“Monogram has developed a highly skilled scientific team capable of taking on a variety of biomedical challenges,” said Chris Petropoulos, Vice President, Laboratory Corporation of America Holdings, Research and Development, Monogram Biosciences. “Their expertise and innovation has been invaluable to the discovery of these new antibodies. This research illustrates the important role different sectors of the research and health care community can play in supporting global health initiatives.”
The analysis of the new antibodies also hints at how future vaccines ought to be formulated to maximize their effectiveness. On the basis of their analyses, the authors of the report conclude that AIDS vaccine candidates that seek to effectively harness the antibody response should probably attempt to elicit certain combinations of bNAbs if they are to provide truly comprehensive protection from HIV.
The published study on the 17 new bNAbs is available online at http://www.nature.com/nature/journal/vaop/ncurrent/abs/nature10373.html
The International AIDS Vaccine Initiative (IAVI) is a global not-for-profit organization whose mission is to ensure the development of safe, effective, accessible, preventive HIV vaccines for use throughout the world. Founded in 1996, IAVI works with partners in 25 countries to research, design and develop AIDS vaccine candidates. In addition, IAVI conducts policy analyses and serves as an advocate for the AIDS vaccine field. IAVI supports a comprehensive approach to addressing HIV and AIDS that balances the expansion and strengthening of existing HIV-prevention and treatment programs with targeted investments in the design and development of new tools to prevent HIV. IAVI is dedicated to ensuring that a future AIDS vaccine will be available and accessible to all who need it. IAVI relies on the generous donations from governments, private individuals, corporations and foundations to carry out its mission. For more information, see www.iavi.org.
About The Scripps Research Institute
The Scripps Research Institute (TSRI) is one of the world's largest independent, not-for-profit organizations focusing on research in the biomedical sciences. TSRI is internationally recognized for its contributions to science and health, including its role in laying the foundation for new treatments for cancer, rheumatoid arthritis, hemophilia, and other diseases. An institution that evolved from the Scripps Metabolic Clinic founded by philanthropist Ellen Browning Scripps in 1924, the institute now employs more than 2,500 people on its campuses in La Jolla, CA, and Jupiter, FL, where its renowned scientists—including two Nobel laureates and 20 members of the National Academy of Science, Engineering or Medicine—work toward their next discoveries. The institute's graduate program, which awards PhD degrees in biology and chemistry, ranks among the top ten of its kind in the nation. For more information, see www.scripps.edu.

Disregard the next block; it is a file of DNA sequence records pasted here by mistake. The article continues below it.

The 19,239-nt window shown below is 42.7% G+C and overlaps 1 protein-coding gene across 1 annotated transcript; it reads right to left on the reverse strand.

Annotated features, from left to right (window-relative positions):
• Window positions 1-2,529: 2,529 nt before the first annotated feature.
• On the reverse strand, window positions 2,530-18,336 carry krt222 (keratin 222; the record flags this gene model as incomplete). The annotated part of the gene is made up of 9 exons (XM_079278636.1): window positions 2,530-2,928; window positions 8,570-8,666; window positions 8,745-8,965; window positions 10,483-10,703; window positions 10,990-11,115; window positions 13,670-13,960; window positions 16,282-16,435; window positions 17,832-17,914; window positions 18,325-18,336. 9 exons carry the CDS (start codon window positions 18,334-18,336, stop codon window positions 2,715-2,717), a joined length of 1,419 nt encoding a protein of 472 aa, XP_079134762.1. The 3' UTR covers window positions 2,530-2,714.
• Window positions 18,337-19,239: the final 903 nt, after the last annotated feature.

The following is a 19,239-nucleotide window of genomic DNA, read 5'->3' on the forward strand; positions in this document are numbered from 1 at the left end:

About Theraclone Sciences
Theraclone Sciences is a Seattle‐based, discovery‐stage biotechnology company focused on the development of novel therapeutic antibodies for the treatment of infectious disease, inflammation and cancer. The company’s technology harnesses the power of the human immune system to identify rare, naturally evolved antibodies from the blood cells of immunologically relevant human subjects. Human monoclonal antibodies can be rapidly isolated using the I‐STAR™ discovery platform and scaled for industrial production. Such human antibody drug candidates may be uniquely safe and relevant to combating disease across broad patient populations. Theraclone is a privately held company with venture investment from ARCH Venture Partners, Canaan Partners, Healthcare Ventures, Amgen Ventures, MPM Capital, and Alexandria Real Estate Investment. For additional information, please visit www.theraclone-sciences.com.
About Laboratory Corporation of America
Laboratory Corporation of America® Holdings, an S&P 500 company, is a pioneer in commercializing new diagnostic technologies and the first in its industry to embrace genomic testing. With annual revenues of $5.0 billion in 2010, over 31,000 employees worldwide, and more than 220,000 clients, LabCorp offers a broad test menu ranging from routine blood analyses to reproductive genetics to DNA sequencing. LabCorp furthers its scientific expertise and innovative clinical testing technology with its Centers of Excellence: The Center for Molecular Biology and Pathology, National Genetics Institute, ViroMed Laboratories, Inc., The Center for Esoteric Testing, Litholink Corporation, Genzyme GeneticsSM*, DIANON Systems, Inc., US LABS, Monogram Biosciences, Inc., and Esoterix and its Colorado Coagulation, Endocrine Sciences, and Cytometry Associates laboratories. LabCorp conducts clinical trials testing through its Esoterix Clinical Trials Services division. LabCorp clients include physicians, government agencies, managed care organizations, hospitals, clinical labs, and pharmaceutical companies. To learn more about our organization, visit our Web site at: www.labcorp.com.
*Genzyme Genetics and its logo are trademarks of Genzyme Corporation and used by Esoterix Genetic Laboratories, LLC, a wholly-owned subsidiary of LabCorp, under license. Esoterix Genetic Laboratories and LabCorp are operated independently from Genzyme Corporation.